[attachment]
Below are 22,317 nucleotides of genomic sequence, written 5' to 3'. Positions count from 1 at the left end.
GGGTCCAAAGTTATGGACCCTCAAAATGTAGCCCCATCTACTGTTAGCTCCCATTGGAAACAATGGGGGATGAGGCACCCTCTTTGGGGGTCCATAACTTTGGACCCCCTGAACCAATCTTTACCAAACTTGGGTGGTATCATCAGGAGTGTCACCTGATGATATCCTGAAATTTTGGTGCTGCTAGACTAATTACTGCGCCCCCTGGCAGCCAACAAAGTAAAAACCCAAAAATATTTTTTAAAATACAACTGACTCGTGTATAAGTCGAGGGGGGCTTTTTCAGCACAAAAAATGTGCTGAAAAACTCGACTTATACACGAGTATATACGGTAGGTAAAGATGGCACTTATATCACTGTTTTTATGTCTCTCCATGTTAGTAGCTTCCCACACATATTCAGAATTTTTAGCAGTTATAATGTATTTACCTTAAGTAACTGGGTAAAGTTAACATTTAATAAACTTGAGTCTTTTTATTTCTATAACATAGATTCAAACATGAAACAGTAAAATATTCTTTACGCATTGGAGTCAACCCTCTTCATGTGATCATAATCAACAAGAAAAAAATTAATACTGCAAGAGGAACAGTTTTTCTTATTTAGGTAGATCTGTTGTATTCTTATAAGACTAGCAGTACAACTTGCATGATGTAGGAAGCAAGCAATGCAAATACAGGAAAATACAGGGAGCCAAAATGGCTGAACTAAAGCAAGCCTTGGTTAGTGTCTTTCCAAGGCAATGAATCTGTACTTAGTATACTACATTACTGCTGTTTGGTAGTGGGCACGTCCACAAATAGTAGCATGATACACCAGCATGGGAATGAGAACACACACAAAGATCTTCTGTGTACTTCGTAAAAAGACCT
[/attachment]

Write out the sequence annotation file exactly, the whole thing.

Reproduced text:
Below are 22,317 nucleotides of genomic sequence, written 5' to 3'. Positions count from 1 at the left end.
GGGTCCAAAGTTATGGACCCTCAAAATGTAGCCCCATCTACTGTTAGCTCCCATTGGAAACAATGGGGGATGAGGCACCCTCTTTGGGGGTCCATAACTTTGGACCCCCTGAACCAATCTTTACCAAACTTGGGTGGTATCATCAGGAGTGTCACCTGATGATATCCTGAAATTTTGGTGCTGCTAGACTAATTACTGCGCCCCCTGGCAGCCAACAAAGTAAAAACCCAAAAATATTTTTTAAAATACAACTGACTCGTGTATAAGTCGAGGGGGGCTTTTTCAGCACAAAAAATGTGCTGAAAAACTCGACTTATACACGAGTATATACGGTAGGTAAAGATGGCACTTATATCACTGTTTTTATGTCTCTCCATGTTAGTAGCTTCCCACACATATTCAGAATTTTTAGCAGTTATAATGTATTTACCTTAAGTAACTGGGTAAAGTTAACATTTAATAAACTTGAGTCTTTTTATTTCTATAACATAGATTCAAACATGAAACAGTAAAATATTCTTTACGCATTGGAGTCAACCCTCTTCATGTGATCATAATCAACAAGAAAAAAATTAATACTGCAAGAGGAACAGTTTTTCTTATTTAGGTAGATCTGTTGTATTCTTATAAGACTAGCAGTACAACTTGCATGATGTAGGAAGCAAGCAATGCAAATACAGGAAAATACAGGGAGCCAAAATGGCTGAACTAAAGCAAGCCTTGGTTAGTGTCTTTCCAAGGCAATGAATCTGTACTTAGTATACTACATTACTGCTGTTTGGTAGTGGGCACGTCCACAAATAGTAGCATGATACACCAGCATGGGAATGAGAACACACACAAAGATCTTCTGTGTACTTCGTAAAAAGACCT